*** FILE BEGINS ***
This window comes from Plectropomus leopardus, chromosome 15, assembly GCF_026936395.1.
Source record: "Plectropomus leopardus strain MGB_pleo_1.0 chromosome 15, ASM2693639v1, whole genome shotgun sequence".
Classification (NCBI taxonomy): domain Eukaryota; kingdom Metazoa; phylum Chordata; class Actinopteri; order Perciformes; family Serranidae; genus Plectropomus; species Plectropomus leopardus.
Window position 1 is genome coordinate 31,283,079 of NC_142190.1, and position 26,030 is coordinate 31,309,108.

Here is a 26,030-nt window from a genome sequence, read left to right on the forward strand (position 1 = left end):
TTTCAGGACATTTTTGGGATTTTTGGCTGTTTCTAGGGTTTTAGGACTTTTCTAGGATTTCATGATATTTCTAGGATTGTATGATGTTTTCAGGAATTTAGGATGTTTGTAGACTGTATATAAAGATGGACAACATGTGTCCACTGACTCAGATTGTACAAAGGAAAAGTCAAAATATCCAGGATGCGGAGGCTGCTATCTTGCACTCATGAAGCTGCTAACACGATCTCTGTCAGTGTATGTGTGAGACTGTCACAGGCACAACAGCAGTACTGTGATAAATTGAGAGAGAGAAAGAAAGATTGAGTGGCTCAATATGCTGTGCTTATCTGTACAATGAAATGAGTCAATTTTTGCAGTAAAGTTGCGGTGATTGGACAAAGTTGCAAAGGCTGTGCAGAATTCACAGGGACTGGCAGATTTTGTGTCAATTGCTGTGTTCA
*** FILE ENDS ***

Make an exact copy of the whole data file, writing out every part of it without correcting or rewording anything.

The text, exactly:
This window comes from Plectropomus leopardus, chromosome 15, assembly GCF_026936395.1.
Source record: "Plectropomus leopardus strain MGB_pleo_1.0 chromosome 15, ASM2693639v1, whole genome shotgun sequence".
Classification (NCBI taxonomy): domain Eukaryota; kingdom Metazoa; phylum Chordata; class Actinopteri; order Perciformes; family Serranidae; genus Plectropomus; species Plectropomus leopardus.
Window position 1 is genome coordinate 31,283,079 of NC_142190.1, and position 26,030 is coordinate 31,309,108.

Here is a 26,030-nt window from a genome sequence, read left to right on the forward strand (position 1 = left end):
TTTCAGGACATTTTTGGGATTTTTGGCTGTTTCTAGGGTTTTAGGACTTTTCTAGGATTTCATGATATTTCTAGGATTGTATGATGTTTTCAGGAATTTAGGATGTTTGTAGACTGTATATAAAGATGGACAACATGTGTCCACTGACTCAGATTGTACAAAGGAAAAGTCAAAATATCCAGGATGCGGAGGCTGCTATCTTGCACTCATGAAGCTGCTAACACGATCTCTGTCAGTGTATGTGTGAGACTGTCACAGGCACAACAGCAGTACTGTGATAAATTGAGAGAGAGAAAGAAAGATTGAGTGGCTCAATATGCTGTGCTTATCTGTACAATGAAATGAGTCAATTTTTGCAGTAAAGTTGCGGTGATTGGACAAAGTTGCAAAGGCTGTGCAGAATTCACAGGGACTGGCAGATTTTGTGTCAATTGCTGTGTTCA